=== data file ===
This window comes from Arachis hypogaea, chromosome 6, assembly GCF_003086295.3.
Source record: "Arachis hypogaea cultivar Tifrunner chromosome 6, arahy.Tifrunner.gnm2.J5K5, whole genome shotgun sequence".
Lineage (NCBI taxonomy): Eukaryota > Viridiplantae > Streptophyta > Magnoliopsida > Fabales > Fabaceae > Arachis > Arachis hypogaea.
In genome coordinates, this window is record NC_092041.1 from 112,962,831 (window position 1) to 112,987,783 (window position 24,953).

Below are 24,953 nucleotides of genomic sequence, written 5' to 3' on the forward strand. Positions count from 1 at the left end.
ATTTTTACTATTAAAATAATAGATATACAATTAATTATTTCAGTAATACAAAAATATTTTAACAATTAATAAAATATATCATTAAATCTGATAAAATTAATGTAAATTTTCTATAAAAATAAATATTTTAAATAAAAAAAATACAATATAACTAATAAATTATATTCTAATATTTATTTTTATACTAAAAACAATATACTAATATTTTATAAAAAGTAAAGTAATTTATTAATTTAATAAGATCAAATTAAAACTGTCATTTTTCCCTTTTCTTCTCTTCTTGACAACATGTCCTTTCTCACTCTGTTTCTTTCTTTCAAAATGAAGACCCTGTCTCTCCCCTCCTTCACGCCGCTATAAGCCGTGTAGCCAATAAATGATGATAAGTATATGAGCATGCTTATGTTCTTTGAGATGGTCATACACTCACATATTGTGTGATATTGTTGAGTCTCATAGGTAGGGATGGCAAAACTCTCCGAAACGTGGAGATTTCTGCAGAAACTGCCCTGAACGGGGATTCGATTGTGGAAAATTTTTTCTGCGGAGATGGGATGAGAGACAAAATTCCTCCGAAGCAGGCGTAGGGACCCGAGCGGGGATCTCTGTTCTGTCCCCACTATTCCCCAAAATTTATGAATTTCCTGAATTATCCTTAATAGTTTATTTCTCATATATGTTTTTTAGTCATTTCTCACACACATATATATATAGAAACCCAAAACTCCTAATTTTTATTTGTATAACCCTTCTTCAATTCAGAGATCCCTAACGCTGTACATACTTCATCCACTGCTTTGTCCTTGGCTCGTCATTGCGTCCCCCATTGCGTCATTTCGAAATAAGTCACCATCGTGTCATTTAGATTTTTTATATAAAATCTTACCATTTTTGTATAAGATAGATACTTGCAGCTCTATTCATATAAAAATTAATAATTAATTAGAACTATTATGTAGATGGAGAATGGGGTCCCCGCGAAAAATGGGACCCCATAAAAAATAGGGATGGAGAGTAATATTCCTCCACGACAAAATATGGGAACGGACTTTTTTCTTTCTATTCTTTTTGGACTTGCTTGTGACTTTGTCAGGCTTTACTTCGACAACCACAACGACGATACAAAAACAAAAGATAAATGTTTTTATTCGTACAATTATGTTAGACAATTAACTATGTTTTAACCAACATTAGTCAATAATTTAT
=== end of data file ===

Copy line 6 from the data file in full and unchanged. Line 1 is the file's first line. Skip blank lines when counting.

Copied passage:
ATTTTTACTATTAAAATAATAGATATACAATTAATTATTTCAGTAATACAAAAATATTTTAACAATTAATAAAATATATCATTAAATCTGATAAAATTAATGTAAATTTTCTATAAAAATAAATATTTTAAATAAAAAAAATACAATATAACTAATAAATTATATTCTAATATTTATTTTTATACTAAAAACAATATACTAATATTTTATAAAAAGTAAAGTAATTTATTAATTTAATAAGATCAAATTAAAACTGTCATTTTTCCCTTTTCTTCTCTTCTTGACAACATGTCCTTTCTCACTCTGTTTCTTTCTTTCAAAATGAAGACCCTGTCTCTCCCCTCCTTCACGCCGCTATAAGCCGTGTAGCCAATAAATGATGATAAGTATATGAGCATGCTTATGTTCTTTGAGATGGTCATACACTCACATATTGTGTGATATTGTTGAGTCTCATAGGTAGGGATGGCAAAACTCTCCGAAACGTGGAGATTTCTGCAGAAACTGCCCTGAACGGGGATTCGATTGTGGAAAATTTTTTCTGCGGAGATGGGATGAGAGACAAAATTCCTCCGAAGCAGGCGTAGGGACCCGAGCGGGGATCTCTGTTCTGTCCCCACTATTCCCCAAAATTTATGAATTTCCTGAATTATCCTTAATAGTTTATTTCTCATATATGTTTTTTAGTCATTTCTCACACACATATATATATAGAAACCCAAAACTCCTAATTTTTATTTGTATAACCCTTCTTCAATTCAGAGATCCCTAACGCTGTACATACTTCATCCACTGCTTTGTCCTTGGCTCGTCATTGCGTCCCCCATTGCGTCATTTCGAAATAAGTCACCATCGTGTCATTTAGATTTTTTATATAAAATCTTACCATTTTTGTATAAGATAGATACTTGCAGCTCTATTCATATAAAAATTAATAATTAATTAGAACTATTATGTAGATGGAGAATGGGGTCCCCGCGAAAAATGGGACCCCATAAAAAATAGGGATGGAGAGTAATATTCCTCCACGACAAAATATGGGAACGGACTTTTTTCTTTCTATTCTTTTTGGACTTGCTTGTGACTTTGTCAGGCTTTACTTCGACAACCACAACGACGATACAAAAACAAAAGATAAATGTTTTTATTCGTACAATTATGTTAGACAATTAACTATGTTTTAACCAACATTAGTCAATAATTTAT